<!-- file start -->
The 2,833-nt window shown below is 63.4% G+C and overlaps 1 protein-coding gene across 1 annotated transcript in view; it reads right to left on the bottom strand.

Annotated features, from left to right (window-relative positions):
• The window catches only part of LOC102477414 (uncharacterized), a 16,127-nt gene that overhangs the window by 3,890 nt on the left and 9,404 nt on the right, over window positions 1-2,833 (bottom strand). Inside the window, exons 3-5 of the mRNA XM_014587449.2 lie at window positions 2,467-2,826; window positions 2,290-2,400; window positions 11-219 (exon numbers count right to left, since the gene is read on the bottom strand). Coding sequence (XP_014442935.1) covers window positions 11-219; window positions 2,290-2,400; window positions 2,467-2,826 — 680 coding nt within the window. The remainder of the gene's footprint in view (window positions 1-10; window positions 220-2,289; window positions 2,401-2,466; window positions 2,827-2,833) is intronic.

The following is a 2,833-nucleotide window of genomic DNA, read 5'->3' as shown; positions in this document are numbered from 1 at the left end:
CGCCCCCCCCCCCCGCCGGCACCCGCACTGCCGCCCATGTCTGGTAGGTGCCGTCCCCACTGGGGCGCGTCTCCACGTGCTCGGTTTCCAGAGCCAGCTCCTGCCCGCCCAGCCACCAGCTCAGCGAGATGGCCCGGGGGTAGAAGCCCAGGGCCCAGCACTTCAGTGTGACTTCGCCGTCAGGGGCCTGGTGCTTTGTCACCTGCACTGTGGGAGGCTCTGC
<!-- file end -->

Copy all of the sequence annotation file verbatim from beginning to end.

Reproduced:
The 2,833-nt window shown below is 63.4% G+C and overlaps 1 protein-coding gene across 1 annotated transcript in view; it reads right to left on the bottom strand.

Annotated features, from left to right (window-relative positions):
• The window catches only part of LOC102477414 (uncharacterized), a 16,127-nt gene that overhangs the window by 3,890 nt on the left and 9,404 nt on the right, over window positions 1-2,833 (bottom strand). Inside the window, exons 3-5 of the mRNA XM_014587449.2 lie at window positions 2,467-2,826; window positions 2,290-2,400; window positions 11-219 (exon numbers count right to left, since the gene is read on the bottom strand). Coding sequence (XP_014442935.1) covers window positions 11-219; window positions 2,290-2,400; window positions 2,467-2,826 — 680 coding nt within the window. The remainder of the gene's footprint in view (window positions 1-10; window positions 220-2,289; window positions 2,401-2,466; window positions 2,827-2,833) is intronic.

The following is a 2,833-nucleotide window of genomic DNA, read 5'->3' as shown; positions in this document are numbered from 1 at the left end:
CGCCCCCCCCCCCCGCCGGCACCCGCACTGCCGCCCATGTCTGGTAGGTGCCGTCCCCACTGGGGCGCGTCTCCACGTGCTCGGTTTCCAGAGCCAGCTCCTGCCCGCCCAGCCACCAGCTCAGCGAGATGGCCCGGGGGTAGAAGCCCAGGGCCCAGCACTTCAGTGTGACTTCGCCGTCAGGGGCCTGGTGCTTTGTCACCTGCACTGTGGGAGGCTCTGC